If you have followed this blog over the years you will probably have realised that  apart from hiking in our lovely hills a considerable amount of our energy has been put into encouraging the musical events in the area, mainly as spectators, but also as performers and organizers.

Now we rarely talk about the presence and activities of the artists, painters and potters  who have settled in the area.  This does not mean they don’t exist.  Like all of us, they have been attracted by the beauty and diversity of the Ardèche landscape and by the affordability of food and lodging.  Like all artists they come and go, but we have some real pillars in the community.

To celebrate this, the ever inventive Laurent – now joined at Kaopa by his very creative partner Sandy – recently  organized an event which he called “Art à la Criée” in the little alley in front of his café in Lamastre.

La Criée is normally associated with fish markets  (especially the one in Marseille) where the catch that has just come in on the fishing boats is sold off in a boisterous and noisy auction, in which shouting has an intrinsic role.

Lamastre is landlocked – so no fish from the Mediterranean, but art work freshly produced by local artists!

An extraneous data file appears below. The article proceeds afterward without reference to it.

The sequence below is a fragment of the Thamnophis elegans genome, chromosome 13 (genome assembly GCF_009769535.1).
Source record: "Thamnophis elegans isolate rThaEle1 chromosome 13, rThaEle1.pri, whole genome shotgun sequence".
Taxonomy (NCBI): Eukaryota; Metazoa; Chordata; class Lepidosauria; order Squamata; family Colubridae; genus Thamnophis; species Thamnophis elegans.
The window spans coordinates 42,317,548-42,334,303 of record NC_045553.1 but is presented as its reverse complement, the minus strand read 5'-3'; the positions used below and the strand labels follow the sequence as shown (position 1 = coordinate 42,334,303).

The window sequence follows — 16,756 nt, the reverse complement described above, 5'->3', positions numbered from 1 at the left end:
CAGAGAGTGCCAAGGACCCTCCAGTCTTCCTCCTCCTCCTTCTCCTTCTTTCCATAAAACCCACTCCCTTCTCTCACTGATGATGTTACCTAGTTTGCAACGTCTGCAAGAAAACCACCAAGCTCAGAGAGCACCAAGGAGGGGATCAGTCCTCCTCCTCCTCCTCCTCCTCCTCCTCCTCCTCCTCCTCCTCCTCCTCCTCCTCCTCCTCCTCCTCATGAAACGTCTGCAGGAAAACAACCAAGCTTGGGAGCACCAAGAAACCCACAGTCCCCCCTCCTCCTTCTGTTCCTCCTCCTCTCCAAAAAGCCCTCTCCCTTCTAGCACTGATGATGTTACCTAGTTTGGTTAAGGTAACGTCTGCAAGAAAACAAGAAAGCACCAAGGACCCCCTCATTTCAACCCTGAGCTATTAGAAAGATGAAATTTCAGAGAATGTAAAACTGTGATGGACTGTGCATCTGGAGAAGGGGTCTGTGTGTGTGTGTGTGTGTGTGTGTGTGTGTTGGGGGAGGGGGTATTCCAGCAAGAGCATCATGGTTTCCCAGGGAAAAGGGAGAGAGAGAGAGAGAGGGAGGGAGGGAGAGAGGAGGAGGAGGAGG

Fifteen artists, using diverse media, set themselves up and worked away steadily all morning, despite the rain and the crowds of people chattering and peering over their shoulders.

It was impressive to see how calmly absorbed they were and to observe different techniques and ways of working.

Periodically Laurent and the auctioneer , a professional tourneur , would select a piece to be sold.

Bidding started at 5 euros and the final amounts were mostly very modest, but the notion of acquiring a work of art which had scarcely had time to exist before being sold made for a lively auction and an exhilarating atmosphere.

The morning concluded with a Match d’Improvisation  between two teams of artists – the idea being that the teams had to create a painting on a single given theme, with handicaps introduced from time to time, such as closing one eye, painting with the left hand or using an imposed colour.

Unfortunately our day was busy and we couldn’t stay …. so we don’t know who won.

Gammes, Gamay …

July 25, 2018

Yes I know, these blog posts are like London buses: nothing for weeks and then they all come along in a row.  Its not that there’s nothing to say, rather too much going on!

Brice and Lisa, our neighbours, were far too busy in the vineyards to make it to the concert unfortunately.  The long wet spring meant that the vines – and the weeds – were growing great guns and they have been out working all hours to keep things under control.  More of that later.

Instead, Brice dropped off a case of their 2017 cuvée, the bottles beautifully inscribed.  The word games are very clever, but difficult to translate, for example un carton means a case (of wine) but also a huge success.  Other jokes revolve around Gamay (his main varietal) and gammes (musical scales) and the sound of Markus rehearsing, which he could hear floating across the meadows as he toiled in the vineyard.